A preliminary reading of this scene draws out Lynch's breaking of the fourth wall and his making of a meta-commentary on the fundamental paradox of cinema. As audiences we are aware of the film being an illusory construction, yet we allow ourselves to be unquestionably entranced by the film's emotional arc, crying and smiling and shivering in fear alongside the characters in a moving picture; this is just like how Betty and Rita cry at the Spanish singer's mimed performance. If the purpose of emotions, in their original sense, is to help us react to, navigate, and organize reality, then shouldn't our knowledge of films being illusory eliminate our emotions towards them? This meta-commentary is a meaningful reading but it could be taken even further: if we can react this viscerally to some moving pictures that we consciously know to be fake, who is to say that we are not also entranced by the illusory dramas of our lives created by the ego and believing it to be reality?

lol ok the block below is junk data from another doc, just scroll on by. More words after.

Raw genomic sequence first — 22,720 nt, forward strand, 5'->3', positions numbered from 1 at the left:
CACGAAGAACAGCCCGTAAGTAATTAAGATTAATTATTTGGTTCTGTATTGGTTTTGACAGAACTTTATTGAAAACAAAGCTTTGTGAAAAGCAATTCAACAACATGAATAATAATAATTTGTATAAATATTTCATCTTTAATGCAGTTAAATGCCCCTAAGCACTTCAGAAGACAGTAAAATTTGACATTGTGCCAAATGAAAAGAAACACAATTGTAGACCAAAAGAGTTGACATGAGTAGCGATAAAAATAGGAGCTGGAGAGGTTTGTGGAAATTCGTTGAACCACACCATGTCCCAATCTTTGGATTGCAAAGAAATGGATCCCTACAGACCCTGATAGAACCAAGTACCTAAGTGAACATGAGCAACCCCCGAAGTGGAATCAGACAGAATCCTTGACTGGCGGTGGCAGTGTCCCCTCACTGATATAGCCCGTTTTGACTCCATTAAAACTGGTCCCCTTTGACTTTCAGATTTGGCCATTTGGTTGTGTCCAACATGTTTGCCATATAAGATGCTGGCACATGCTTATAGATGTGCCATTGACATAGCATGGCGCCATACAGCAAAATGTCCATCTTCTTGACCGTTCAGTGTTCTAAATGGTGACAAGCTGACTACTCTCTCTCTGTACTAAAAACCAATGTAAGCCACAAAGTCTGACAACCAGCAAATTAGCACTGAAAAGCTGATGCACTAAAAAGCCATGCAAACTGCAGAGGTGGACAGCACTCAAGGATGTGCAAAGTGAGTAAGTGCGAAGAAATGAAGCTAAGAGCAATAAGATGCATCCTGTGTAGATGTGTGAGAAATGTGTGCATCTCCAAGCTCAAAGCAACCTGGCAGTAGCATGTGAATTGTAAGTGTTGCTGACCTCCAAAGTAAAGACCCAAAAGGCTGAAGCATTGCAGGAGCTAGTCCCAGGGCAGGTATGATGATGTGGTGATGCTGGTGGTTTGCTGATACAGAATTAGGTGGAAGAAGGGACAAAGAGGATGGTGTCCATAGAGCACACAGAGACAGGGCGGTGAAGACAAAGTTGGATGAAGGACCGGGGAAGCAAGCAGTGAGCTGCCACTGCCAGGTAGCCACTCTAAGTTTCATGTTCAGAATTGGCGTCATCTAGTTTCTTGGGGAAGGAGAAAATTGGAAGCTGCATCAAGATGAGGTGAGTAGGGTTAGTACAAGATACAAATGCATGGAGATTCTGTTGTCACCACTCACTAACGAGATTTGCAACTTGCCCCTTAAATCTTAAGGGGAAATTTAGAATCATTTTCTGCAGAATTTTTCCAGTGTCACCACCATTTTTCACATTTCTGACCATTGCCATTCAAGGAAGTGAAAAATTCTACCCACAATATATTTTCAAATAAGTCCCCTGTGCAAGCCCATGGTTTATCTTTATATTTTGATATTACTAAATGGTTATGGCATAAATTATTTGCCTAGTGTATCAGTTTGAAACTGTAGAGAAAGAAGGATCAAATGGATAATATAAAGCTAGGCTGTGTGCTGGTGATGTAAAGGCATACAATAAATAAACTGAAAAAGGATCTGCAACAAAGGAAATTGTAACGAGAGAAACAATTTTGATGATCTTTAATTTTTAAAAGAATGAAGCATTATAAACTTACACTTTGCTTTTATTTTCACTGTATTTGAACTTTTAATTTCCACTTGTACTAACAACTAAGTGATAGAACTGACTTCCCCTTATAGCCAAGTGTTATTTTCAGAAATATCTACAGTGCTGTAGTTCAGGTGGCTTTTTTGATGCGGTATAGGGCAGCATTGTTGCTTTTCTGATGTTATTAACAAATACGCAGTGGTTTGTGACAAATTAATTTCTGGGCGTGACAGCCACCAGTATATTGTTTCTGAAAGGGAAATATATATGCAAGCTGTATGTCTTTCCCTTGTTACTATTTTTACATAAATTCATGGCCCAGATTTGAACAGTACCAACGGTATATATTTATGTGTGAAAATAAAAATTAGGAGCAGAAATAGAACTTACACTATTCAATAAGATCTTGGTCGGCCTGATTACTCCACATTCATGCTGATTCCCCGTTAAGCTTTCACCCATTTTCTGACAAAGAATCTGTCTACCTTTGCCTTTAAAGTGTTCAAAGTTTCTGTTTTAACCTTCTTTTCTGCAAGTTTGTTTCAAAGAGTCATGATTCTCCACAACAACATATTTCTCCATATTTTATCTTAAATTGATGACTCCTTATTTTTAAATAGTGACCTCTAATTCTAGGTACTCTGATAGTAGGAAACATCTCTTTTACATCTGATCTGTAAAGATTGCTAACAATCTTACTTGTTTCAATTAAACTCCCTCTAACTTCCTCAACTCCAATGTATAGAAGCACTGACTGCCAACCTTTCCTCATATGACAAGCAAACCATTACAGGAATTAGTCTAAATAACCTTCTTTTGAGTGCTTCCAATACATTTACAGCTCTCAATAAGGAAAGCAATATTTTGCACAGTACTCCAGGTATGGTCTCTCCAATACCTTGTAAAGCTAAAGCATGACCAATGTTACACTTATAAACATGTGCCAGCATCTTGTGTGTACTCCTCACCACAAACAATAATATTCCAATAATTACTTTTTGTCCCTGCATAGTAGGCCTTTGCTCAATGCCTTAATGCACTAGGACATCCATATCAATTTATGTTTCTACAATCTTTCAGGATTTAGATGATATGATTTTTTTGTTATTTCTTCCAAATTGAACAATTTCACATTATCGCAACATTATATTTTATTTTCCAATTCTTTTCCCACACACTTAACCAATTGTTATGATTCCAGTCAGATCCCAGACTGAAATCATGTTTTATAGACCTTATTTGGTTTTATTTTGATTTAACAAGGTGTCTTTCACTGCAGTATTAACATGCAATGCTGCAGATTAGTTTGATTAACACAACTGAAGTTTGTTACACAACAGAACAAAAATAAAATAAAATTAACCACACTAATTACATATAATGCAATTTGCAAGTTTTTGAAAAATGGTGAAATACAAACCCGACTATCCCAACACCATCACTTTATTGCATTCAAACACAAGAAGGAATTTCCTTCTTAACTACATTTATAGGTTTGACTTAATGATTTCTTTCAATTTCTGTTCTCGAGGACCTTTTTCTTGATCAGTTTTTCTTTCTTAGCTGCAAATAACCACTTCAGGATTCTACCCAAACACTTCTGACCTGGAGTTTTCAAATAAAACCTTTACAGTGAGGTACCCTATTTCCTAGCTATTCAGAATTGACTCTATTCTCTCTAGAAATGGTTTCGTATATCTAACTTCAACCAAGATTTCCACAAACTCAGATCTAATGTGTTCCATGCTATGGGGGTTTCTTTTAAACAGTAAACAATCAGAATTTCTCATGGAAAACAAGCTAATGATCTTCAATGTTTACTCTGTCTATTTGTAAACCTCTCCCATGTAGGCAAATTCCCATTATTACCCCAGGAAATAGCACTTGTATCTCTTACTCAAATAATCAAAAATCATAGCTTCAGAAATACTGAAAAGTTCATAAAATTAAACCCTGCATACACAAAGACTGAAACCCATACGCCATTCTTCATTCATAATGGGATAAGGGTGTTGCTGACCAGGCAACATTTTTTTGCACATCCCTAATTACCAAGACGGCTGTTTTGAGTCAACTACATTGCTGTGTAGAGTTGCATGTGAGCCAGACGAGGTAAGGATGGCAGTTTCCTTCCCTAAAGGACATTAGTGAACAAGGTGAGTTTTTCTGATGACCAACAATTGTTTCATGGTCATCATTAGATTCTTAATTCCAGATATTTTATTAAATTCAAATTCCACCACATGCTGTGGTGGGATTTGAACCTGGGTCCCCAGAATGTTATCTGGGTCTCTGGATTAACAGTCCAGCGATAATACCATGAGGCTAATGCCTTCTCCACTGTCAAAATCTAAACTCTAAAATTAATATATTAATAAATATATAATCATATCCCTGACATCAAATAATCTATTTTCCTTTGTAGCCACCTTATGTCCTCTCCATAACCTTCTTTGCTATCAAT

In essence, the ego, throughout its existence, is driven to act in the best interest of the self it is attached to. Like the dreamer at Winkie's, the ego is set in motion by emotional disturbances introduced by threats to this self. Like the clumsy hitman, the ego handles these threats using the primitive tools at its disposal from the limited perspective it assumes. However, at one point the ego, in its neurotic attempts at fixing situations to resolve threats, may stumble across a paradoxical solution in its attempt to preserve the self that necessitates the elimination of the ego. This is the moment the ego, in its attempt to get rid of some god-awful feeling, realizes that it was the only thing causing the god-awful feeling to exist in the first place — the dreamer at Winkie's dies at the sight of the frightening looking man because they are one and the same. This is the moment the ego, in its attempt to create the perfect cover up for a crime, realizes it is actually making a bigger mess, contradicting the original purpose. This is the moment the ego, in its attempt at understanding reality, realizes that it is the ultimate obstruction towards understanding reality, and therefore it cannot be real—it must be an illusion.